Opinion: Linux on the Desktop

Desktop Linux (GNU/Linux, the entire ecosystem) has been suitable for non-geeks since about 2004. It works well, looks good, has superior security and freedom from malware, has thousands of applications covering almost every need, and costs nothing. In spite of these advantages it has failed to win more than a 2% share of end-user desktops. Why?
(Note that Linux is the biggest player in the server space. Google and Amazon have over a million Linux servers between them. Most of the world's web servers, stock exchanges and scientific supercomputers use Linux.)
Here are the main reasons for low adoption by end users, IMO:
Fear of Change
People hate change. Linux is as easy to use as Windows, but requires re-learning familiar habits. For most folks, this is both frightening and time-wasting.
  + many competing flavors of Linux with different user interfaces
  + several window managers with application compatibility issues
  + several incompatible application packaging formats and tools
  + library incompatibilities causing application program incompatibilities
  + package naming and content variance causing application dependency variance
  + library API changes requiring application program maintenance to keep up

Application developers must be willing to support many slightly incompatible versions of Linux. "Build once, run anywhere" is not possible. Attempts at standardization have gone nowhere. In contrast, Microsoft provides a stable standard that both developers and users can depend on. Backward compatibility is carefully planned, and programs from a decade ago still run.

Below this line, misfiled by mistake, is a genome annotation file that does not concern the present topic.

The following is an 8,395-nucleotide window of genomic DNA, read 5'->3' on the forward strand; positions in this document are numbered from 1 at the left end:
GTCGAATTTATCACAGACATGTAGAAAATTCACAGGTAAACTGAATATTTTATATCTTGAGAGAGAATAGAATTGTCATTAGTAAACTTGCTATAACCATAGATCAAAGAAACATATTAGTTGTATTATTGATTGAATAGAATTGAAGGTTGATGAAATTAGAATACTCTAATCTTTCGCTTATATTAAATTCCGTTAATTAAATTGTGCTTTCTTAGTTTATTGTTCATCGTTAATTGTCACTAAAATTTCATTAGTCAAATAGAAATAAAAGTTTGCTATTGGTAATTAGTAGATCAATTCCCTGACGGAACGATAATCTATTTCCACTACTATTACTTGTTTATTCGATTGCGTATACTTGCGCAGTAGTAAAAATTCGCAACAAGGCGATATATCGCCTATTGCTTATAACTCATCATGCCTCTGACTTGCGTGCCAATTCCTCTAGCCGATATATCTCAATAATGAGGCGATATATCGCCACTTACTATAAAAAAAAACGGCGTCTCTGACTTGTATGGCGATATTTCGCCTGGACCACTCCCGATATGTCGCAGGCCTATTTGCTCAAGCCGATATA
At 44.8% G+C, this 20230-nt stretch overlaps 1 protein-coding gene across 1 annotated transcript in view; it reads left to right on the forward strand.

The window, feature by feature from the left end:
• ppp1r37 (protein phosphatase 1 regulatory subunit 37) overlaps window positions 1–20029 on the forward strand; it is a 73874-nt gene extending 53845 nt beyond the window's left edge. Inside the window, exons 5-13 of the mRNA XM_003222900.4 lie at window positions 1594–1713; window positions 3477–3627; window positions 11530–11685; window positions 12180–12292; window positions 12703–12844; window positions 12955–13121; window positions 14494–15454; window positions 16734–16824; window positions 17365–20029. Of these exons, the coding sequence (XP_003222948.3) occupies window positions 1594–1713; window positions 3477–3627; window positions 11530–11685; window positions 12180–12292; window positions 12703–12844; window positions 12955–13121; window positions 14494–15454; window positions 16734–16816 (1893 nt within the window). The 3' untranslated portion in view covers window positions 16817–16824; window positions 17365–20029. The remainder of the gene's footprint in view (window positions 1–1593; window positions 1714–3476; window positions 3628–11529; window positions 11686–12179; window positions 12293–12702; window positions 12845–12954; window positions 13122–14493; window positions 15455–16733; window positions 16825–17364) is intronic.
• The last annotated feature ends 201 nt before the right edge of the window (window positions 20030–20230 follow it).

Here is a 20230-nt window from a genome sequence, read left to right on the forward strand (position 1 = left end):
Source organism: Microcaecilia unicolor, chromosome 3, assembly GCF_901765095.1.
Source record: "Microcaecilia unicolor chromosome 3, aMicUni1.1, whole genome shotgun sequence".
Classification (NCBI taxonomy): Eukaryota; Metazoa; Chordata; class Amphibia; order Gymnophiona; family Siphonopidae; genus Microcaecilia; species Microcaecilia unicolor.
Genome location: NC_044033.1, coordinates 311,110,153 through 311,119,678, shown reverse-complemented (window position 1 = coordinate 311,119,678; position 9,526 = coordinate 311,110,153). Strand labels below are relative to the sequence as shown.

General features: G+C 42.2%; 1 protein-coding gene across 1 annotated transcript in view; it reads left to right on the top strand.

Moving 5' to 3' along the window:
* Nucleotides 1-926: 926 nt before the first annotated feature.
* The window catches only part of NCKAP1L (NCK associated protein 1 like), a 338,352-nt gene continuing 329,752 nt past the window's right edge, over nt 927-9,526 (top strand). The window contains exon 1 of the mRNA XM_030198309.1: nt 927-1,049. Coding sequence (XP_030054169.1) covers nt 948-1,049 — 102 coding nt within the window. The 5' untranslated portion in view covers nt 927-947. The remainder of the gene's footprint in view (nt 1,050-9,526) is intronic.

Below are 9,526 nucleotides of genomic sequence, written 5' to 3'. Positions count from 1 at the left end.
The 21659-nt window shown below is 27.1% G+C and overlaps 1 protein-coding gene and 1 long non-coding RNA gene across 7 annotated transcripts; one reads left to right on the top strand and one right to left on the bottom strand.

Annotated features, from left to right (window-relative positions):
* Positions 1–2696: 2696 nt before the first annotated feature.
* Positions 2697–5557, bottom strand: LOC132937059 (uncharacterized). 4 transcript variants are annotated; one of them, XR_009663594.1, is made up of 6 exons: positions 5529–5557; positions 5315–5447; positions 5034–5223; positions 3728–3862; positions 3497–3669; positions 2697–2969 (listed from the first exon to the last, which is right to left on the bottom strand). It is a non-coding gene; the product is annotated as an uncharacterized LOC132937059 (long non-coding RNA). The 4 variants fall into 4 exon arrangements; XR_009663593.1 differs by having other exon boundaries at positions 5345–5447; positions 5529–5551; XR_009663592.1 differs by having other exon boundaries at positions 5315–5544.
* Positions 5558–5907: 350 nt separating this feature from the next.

No major company with clear staying power is making a desktop Linux system.
PC vendors are fearful of making Microsoft angry. They used to have to sign exclusive contracts, but this was ruled illegal years ago. Now they get license discounts and promotion funds from Microsoft, which means that nothing has really changed and the monopoly power continues. This is the main reason you will never find a Linux PC in a retail store. There are a few small online vendors of Linux PCs. 
Conversion Costs
Organizations switching to Linux must convert custom applications and retrain technical staff and users, a potentially huge cost. A few companies and government organizations have actually done this.
Linux applications vary from excellent to unusable. The latter give Linux a bad name. Some developers seem to think that letting users find the bugs is acceptable. Others stop work when the application is half finished. 

Free Software Culture
Free software advocates are in denial and are not facing the problems. One often reads "having many choices is good" or "the Darwinian process will select the best alternatives". This is also what they said 20 years ago. The freedom of Linux is also its downfall. Developers have little regard for standards that could constrain freedom or innovation. There is no effective standards body. Every player runs his own show. Linux movers and shakers do not worry about this. They are having fun.

The Way Forward?
Linux on the desktop has not been able to compete with Microsoft and Apple. Google is about to enter the desktop market with a more capable Android. Legacy Linux (GNU/Linux) will become more irrelevant and will be abandoned by more developers. It is a shame that our only viable options involve high costs, malware galore, and massive invasion of privacy to better target advertising. Free software could have made a difference, but lack of management and standards has ruined the chance. The only solution would be to consolidate resources and standardize. Sadly, there is no chance for this to happen.